Outcome Measures

PET Scan with FDG

Positron emission tomography (PET) scans were administered to all subjects. Forty-eight hours prior to scans, subjects (together with pair mates and offspring less than 1 year old, if they were in baseline condition; alone if they were in any other condition; Table 1) were relocated to a metabolism room, to reduce possible effects of novel housing on brain metabolism. On the day of the PET scan, male subjects were caught and removed from the cage. Subjects were restrained, a blood sample was collected for another investigation (Jarcho in progress), and then subjects received a bolus [18F]-FDG (PETNET Solutions, Sacramento, CA, USA) injection (up to 2 mCi/kg IV, administered in a volume of <2 ml) into the saphenous vein. Subjects were returned to their cage for 30 min of conscious uptake. Pair mates were present in the cage during the baseline condition (see Table 1 for a summary of social condition in the home cage and during FDG uptake periods). During separation conditions, the subject was alone upon return to the cage. During the stranger encounter and partner reunion conditions, the subject was separated from the female by a mesh screen, which allowed viewing and limited tactile contact.

The same stimulus female was used for all stranger encounter conditions. This female had been previously hysterectomized and therefore was not ovulating while in the presence of subjects. She was observed closely during repeated exposures to stranger males; in all cases she did not display behavioral signals of stress. The nine stranger female scans occurred over 7 months. The minimum number of days between presentations of the female stranger to one of the subjects was 1 week, and the maximum was 72 days. Urine samples were collected from female pair mates and assayed for urinary estrone conjugates and pregnanediol-3α-glucoronide as previously described (Valeggia et al., 1999) to confirm post hoc that mates were not in estrous on the day of the reunion PET scan. Following the partner reunion or stranger scans, the subject male was in the same metabolism room as the stimulus female until the radiation decayed (less than 24 h), but without visual or tactile contact with the female. After the radiation decayed, both were returned to their respective cages in the colony room and the males were housed alone until their next scan. At the end of the series of PET studies, males were returned to social housing with their original pair-mate.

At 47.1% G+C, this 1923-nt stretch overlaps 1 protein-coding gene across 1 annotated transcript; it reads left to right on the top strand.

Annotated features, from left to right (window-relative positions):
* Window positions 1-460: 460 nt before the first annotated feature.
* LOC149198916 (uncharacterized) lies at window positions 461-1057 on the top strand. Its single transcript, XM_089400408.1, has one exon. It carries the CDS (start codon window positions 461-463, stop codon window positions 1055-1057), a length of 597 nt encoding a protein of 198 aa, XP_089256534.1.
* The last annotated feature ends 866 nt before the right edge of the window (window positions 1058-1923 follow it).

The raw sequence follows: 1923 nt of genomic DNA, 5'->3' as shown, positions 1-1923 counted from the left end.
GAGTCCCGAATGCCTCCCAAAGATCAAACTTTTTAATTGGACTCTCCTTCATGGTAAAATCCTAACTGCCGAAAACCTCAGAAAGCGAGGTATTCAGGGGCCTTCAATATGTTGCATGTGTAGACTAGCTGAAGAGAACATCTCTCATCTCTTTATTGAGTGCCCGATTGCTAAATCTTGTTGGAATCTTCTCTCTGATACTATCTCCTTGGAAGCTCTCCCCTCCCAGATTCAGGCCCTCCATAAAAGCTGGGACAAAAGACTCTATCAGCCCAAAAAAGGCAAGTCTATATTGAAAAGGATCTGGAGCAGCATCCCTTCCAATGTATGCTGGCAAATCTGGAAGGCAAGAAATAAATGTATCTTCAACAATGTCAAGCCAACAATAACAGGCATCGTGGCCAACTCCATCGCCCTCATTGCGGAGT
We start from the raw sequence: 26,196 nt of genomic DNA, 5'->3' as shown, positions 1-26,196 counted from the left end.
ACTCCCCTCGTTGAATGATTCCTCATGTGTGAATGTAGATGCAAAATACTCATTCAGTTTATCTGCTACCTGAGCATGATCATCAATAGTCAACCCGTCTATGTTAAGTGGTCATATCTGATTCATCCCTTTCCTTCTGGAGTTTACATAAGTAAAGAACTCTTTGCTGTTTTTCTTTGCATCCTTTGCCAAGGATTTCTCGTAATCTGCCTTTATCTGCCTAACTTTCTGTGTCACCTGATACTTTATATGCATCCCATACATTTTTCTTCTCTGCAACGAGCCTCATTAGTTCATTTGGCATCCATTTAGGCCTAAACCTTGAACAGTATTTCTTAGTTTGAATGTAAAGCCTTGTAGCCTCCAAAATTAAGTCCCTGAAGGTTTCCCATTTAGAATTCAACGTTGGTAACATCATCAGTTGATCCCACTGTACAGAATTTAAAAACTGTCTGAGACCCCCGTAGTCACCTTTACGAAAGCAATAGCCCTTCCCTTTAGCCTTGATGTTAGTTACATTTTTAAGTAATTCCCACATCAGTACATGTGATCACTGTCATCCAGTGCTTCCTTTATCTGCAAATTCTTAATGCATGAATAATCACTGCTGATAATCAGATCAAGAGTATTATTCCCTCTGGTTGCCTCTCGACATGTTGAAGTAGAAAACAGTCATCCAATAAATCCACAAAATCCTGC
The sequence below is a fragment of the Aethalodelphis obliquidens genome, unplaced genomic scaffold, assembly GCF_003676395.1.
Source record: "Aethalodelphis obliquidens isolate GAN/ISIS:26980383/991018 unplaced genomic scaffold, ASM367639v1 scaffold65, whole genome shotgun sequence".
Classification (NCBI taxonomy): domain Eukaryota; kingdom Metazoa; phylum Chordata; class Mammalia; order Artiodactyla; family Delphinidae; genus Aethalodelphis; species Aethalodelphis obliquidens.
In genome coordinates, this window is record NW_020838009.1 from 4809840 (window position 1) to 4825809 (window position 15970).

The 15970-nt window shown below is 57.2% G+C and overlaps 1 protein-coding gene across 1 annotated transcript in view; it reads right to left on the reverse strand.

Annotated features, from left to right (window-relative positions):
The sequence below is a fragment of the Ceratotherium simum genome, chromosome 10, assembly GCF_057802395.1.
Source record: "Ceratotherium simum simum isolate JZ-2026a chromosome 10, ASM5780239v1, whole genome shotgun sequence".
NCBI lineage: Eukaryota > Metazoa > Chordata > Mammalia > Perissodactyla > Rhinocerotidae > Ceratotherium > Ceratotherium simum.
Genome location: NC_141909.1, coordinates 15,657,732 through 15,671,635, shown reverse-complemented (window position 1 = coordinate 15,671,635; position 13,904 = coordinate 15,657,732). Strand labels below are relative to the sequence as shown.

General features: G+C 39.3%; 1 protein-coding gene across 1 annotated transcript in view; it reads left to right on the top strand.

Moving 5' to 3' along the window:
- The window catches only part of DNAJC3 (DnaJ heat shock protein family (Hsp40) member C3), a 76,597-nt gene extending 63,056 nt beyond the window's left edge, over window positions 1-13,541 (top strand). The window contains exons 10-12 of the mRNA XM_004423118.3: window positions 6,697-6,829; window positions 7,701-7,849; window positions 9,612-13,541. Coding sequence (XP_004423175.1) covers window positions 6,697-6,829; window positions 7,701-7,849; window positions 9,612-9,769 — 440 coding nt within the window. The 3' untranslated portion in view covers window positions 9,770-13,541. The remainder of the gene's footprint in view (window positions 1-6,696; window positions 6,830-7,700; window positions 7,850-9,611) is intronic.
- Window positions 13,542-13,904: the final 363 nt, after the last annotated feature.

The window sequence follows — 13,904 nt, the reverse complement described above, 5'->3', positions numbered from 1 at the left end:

After the FDG uptake period, subjects were anesthetized with ketamine (25 mg/kg IM) and administered medetomidine (0.05 mg/kg IM). After the animal was sedated, a blood sample was collected from the femoral vein into a 3 ml heparin containing tube, and a sample of CSF was also collected. Both samples were immediately put on ice. An endotracheal tube was placed in the trachea, and a catheter was placed in the saphenous vein in order to administer IV fluids (lactated ringers solution, 10 ml/kg/h). Atipamazole was used to reverse medetomidine, and anesthesia was maintained with isoflurane (1–2%), while the male was positioned on the scanner bed feet first and the brain of the animal was positioned in the center of the scanner. PET imaging was performed on a microPET P4 scanner (Siemens Preclinical Solutions, Knoxville, TN, USA). Image acquisition began a mean of 66.80 (SD = 6.84) minutes post-FDG administration, and static PET scans were acquired for 60 min. Anesthesia was maintained throughout the scan. Animals were maintained in metabolism cages for 24 h after scanning, at which time radiation was decayed to background levels and animals were returned to their home cages/experimental conditions.

MRI Scan